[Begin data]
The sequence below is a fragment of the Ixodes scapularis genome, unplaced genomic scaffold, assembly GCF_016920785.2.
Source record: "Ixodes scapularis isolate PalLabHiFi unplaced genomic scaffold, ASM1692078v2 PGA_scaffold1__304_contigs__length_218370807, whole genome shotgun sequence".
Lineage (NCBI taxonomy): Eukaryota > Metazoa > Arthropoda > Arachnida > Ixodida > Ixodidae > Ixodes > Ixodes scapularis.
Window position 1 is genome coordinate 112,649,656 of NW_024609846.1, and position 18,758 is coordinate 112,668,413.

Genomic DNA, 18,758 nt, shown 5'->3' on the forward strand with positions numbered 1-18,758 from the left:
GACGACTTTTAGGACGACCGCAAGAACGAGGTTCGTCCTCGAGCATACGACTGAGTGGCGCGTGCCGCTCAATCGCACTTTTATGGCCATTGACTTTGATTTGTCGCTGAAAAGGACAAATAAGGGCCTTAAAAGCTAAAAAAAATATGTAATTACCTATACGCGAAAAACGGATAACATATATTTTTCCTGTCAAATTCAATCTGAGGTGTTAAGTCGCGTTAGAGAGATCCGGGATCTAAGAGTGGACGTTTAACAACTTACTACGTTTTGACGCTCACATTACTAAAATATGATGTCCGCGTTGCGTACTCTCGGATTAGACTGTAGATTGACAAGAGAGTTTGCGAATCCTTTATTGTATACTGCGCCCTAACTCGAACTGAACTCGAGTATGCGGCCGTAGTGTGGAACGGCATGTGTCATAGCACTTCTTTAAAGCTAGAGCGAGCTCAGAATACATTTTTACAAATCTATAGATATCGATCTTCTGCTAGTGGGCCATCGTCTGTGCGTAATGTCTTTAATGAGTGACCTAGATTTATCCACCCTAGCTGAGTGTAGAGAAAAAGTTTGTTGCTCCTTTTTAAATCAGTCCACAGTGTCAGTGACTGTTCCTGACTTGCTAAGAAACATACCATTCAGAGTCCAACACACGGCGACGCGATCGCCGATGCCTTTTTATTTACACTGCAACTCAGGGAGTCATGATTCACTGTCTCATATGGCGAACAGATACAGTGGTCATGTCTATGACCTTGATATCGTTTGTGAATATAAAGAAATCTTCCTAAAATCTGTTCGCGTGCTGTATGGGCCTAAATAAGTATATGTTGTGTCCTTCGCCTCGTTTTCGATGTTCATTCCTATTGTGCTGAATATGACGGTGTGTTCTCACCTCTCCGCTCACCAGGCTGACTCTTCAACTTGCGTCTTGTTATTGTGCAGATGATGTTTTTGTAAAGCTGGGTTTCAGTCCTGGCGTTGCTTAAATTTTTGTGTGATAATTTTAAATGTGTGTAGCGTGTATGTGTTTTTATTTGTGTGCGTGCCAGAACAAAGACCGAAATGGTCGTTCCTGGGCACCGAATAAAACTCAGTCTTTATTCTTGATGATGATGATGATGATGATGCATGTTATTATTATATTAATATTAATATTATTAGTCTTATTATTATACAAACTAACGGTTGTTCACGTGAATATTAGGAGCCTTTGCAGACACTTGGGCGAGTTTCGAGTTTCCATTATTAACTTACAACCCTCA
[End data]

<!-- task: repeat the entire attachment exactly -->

The sequence below is a fragment of the Ixodes scapularis genome, unplaced genomic scaffold, assembly GCF_016920785.2.
Source record: "Ixodes scapularis isolate PalLabHiFi unplaced genomic scaffold, ASM1692078v2 PGA_scaffold1__304_contigs__length_218370807, whole genome shotgun sequence".
Lineage (NCBI taxonomy): Eukaryota > Metazoa > Arthropoda > Arachnida > Ixodida > Ixodidae > Ixodes > Ixodes scapularis.
Window position 1 is genome coordinate 112,649,656 of NW_024609846.1, and position 18,758 is coordinate 112,668,413.

Genomic DNA, 18,758 nt, shown 5'->3' on the forward strand with positions numbered 1-18,758 from the left:
GACGACTTTTAGGACGACCGCAAGAACGAGGTTCGTCCTCGAGCATACGACTGAGTGGCGCGTGCCGCTCAATCGCACTTTTATGGCCATTGACTTTGATTTGTCGCTGAAAAGGACAAATAAGGGCCTTAAAAGCTAAAAAAAATATGTAATTACCTATACGCGAAAAACGGATAACATATATTTTTCCTGTCAAATTCAATCTGAGGTGTTAAGTCGCGTTAGAGAGATCCGGGATCTAAGAGTGGACGTTTAACAACTTACTACGTTTTGACGCTCACATTACTAAAATATGATGTCCGCGTTGCGTACTCTCGGATTAGACTGTAGATTGACAAGAGAGTTTGCGAATCCTTTATTGTATACTGCGCCCTAACTCGAACTGAACTCGAGTATGCGGCCGTAGTGTGGAACGGCATGTGTCATAGCACTTCTTTAAAGCTAGAGCGAGCTCAGAATACATTTTTACAAATCTATAGATATCGATCTTCTGCTAGTGGGCCATCGTCTGTGCGTAATGTCTTTAATGAGTGACCTAGATTTATCCACCCTAGCTGAGTGTAGAGAAAAAGTTTGTTGCTCCTTTTTAAATCAGTCCACAGTGTCAGTGACTGTTCCTGACTTGCTAAGAAACATACCATTCAGAGTCCAACACACGGCGACGCGATCGCCGATGCCTTTTTATTTACACTGCAACTCAGGGAGTCATGATTCACTGTCTCATATGGCGAACAGATACAGTGGTCATGTCTATGACCTTGATATCGTTTGTGAATATAAAGAAATCTTCCTAAAATCTGTTCGCGTGCTGTATGGGCCTAAATAAGTATATGTTGTGTCCTTCGCCTCGTTTTCGATGTTCATTCCTATTGTGCTGAATATGACGGTGTGTTCTCACCTCTCCGCTCACCAGGCTGACTCTTCAACTTGCGTCTTGTTATTGTGCAGATGATGTTTTTGTAAAGCTGGGTTTCAGTCCTGGCGTTGCTTAAATTTTTGTGTGATAATTTTAAATGTGTGTAGCGTGTATGTGTTTTTATTTGTGTGCGTGCCAGAACAAAGACCGAAATGGTCGTTCCTGGGCACCGAATAAAACTCAGTCTTTATTCTTGATGATGATGATGATGATGATGCATGTTATTATTATATTAATATTAATATTATTAGTCTTATTATTATACAAACTAACGGTTGTTCACGTGAATATTAGGAGCCTTTGCAGACACTTGGGCGAGTTTCGAGTTTCCATTATTAACTTACAACCCTCA